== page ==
Question: My dog sometimes pulls on pants and sleeves. I think she’s playing, because we let her do this as a puppy, but she doesn’t stop. What can I do to end this behavior?
Puppies will often mouth and tug at clothes. These antics may appear amusing and adorable, but as the puppy grows into a bigger, stronger and more focused adult dog, they can become worrisome or even dangerous. Prevention is always the best strategy — keep play directed toward toys instead of human skin, hair, or clothing.
Fortunately for you, old dogs can learn new tricks — and unlearn unwanted habits. To effectively resolve your dog’s mouthing behavior, it’s helpful to understand where the behavior comes from and how to offer alternative replacement behaviors that satisfy both you and your canine.
Why Puppy Mouthing Is Not Ok
One of the many things a puppy needs to learn is to be careful with his bite — but allowing a puppy to mouth human hands or people’s clothes will not teach this. Encouraging a dog to play by biting at human hands, skin, hair or clothes is not recommended. This type of play teaches your dog that people and their clothes make acceptable chew and tug toys.
Any and all mouthing of hands, skin or clothing should result in immediate removal of the hand or body part and a minute or two of no social interaction with the puppy. This teaches the puppy that putting teeth on a person is the end of playtime.
Dog owners often assume that a dog can discriminate between a situation where roughhousing or mouthing is acceptable and one where it’s not. This is too much to ask of most dogs. Instead, your dog is likely to instigate such play at inappropriate times, such as during a walk or with people for whom it’s especially concerning, like children. It’s easier for everyone, especially the dog, if the guesswork and confusion are removed by having consistent guidelines for how play and interactions occur.
Put a Stop to Puppy Mouthing
Consistency is the key to preventing any undesirable behavior. If a bad habit has already developed, you will need to limit your dog’s options for practicing the behavior in the future and offer desirable alternatives for him instead.
Here are 4 simple ways to put a stop to mouthing clothes in a puppy or adult dog:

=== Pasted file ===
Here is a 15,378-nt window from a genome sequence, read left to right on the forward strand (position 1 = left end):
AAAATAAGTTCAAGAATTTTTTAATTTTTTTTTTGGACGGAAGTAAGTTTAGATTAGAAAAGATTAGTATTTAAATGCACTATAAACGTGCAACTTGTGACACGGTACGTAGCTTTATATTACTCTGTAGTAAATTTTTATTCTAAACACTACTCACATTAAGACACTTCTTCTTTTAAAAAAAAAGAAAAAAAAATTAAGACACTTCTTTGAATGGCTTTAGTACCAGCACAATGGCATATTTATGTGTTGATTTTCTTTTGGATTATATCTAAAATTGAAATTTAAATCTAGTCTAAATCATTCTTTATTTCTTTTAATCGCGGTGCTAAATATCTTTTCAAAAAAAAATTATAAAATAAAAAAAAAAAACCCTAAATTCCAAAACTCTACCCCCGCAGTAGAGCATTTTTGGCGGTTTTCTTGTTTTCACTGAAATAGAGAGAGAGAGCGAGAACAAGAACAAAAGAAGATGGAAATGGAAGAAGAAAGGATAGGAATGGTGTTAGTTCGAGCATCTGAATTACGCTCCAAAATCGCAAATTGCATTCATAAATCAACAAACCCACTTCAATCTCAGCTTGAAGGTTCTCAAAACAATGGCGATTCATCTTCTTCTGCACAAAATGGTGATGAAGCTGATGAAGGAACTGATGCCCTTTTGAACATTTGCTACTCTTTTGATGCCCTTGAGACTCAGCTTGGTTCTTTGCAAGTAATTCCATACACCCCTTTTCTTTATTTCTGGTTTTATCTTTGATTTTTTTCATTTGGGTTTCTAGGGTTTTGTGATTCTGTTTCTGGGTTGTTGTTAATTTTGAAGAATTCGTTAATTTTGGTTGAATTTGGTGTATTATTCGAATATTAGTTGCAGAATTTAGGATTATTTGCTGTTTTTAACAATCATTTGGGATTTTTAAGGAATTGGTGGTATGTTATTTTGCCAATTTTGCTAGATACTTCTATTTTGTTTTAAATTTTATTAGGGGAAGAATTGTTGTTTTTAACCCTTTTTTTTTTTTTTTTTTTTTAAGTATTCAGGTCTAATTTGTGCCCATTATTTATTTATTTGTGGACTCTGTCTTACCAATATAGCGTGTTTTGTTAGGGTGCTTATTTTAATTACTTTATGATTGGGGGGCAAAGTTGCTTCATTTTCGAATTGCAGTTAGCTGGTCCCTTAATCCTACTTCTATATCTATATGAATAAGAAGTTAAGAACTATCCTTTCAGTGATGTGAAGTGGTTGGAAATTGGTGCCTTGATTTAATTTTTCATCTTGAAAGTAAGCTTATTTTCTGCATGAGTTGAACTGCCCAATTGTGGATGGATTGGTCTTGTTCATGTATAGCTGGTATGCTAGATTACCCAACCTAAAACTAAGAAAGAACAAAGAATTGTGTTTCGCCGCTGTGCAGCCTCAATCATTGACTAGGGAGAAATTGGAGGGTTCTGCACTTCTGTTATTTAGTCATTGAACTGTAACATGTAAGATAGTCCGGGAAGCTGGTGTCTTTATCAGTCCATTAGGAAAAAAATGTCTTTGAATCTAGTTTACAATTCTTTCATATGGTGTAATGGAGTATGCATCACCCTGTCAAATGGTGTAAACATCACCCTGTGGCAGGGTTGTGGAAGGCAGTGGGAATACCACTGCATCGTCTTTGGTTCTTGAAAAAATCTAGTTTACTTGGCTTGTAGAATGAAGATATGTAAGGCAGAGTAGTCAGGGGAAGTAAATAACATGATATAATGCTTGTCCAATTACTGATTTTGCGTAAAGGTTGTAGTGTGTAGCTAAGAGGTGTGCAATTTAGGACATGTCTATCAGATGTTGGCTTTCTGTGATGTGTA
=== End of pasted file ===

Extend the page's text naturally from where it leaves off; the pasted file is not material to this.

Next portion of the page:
Do not react to the mouthing. Part of the joy for dogs when they jump up is experiencing the person’s reaction. Pulling back and away from the dog creates resistance for a tug-toy type experience if the dog’s grabbing onto clothing. Screaming, shrieking or pushing the dog down or away are other reactions that feed energy into the already excitable dog. Instead, freezing in place and avoiding a reaction as much as is possible (standing still, looking down and away from the dog, remaining motionless and tucking hands under in a cross armed position) is more likely to cause loss of interest.
Teach “leave it” and “drop it.” Training your dog to refocus his attention before he picks something up with his teeth (“leave it”) or to let go of something he should not have in his mouth (“drop it”) can help put a stop to mouthing inappropriate objects. For both commands, start training with items that are low in value to your dog — something he will willingly leave or drop — and work up to more desirable items (in this case, clothing).
Reward success with a high value treat and follow up by redirecting to another activity, like a down stay or a fetching another toy. When he has mastered the “leave it” or “drop it” command, shift the reward so that it comes after the replacement behavior. That helps to reinforce the desired behavior and fade the mouthing behavior.
Replace mouthing with something more acceptable. I worked with a Pit Bull who greeted her family when they returned home by enthusiastically grabbing at their clothes. To defuse this behavior, her humans initiated an acceptable replacement activity as soon as they stepped in the door. These included playing “find it” with tossed treats, fast repetitions of sit and touch and asking the dog to go to her bed for a chew or to fetch a favorite toy.
Keep your dog busy. Many unwanted behaviors like mouthiness are a sign of an under-challenged dog. Use enrichment tools like food puzzles and focused games to channel mental and physical energy into acceptable outlets.
In some situations mouthing can be caused by other emotional situations like separation anxiety or a noise phobia. If you are concerned that your dog’s mouthing is more than just play and may relate to anxiety or aggression, seek help, starting with your veterinarian.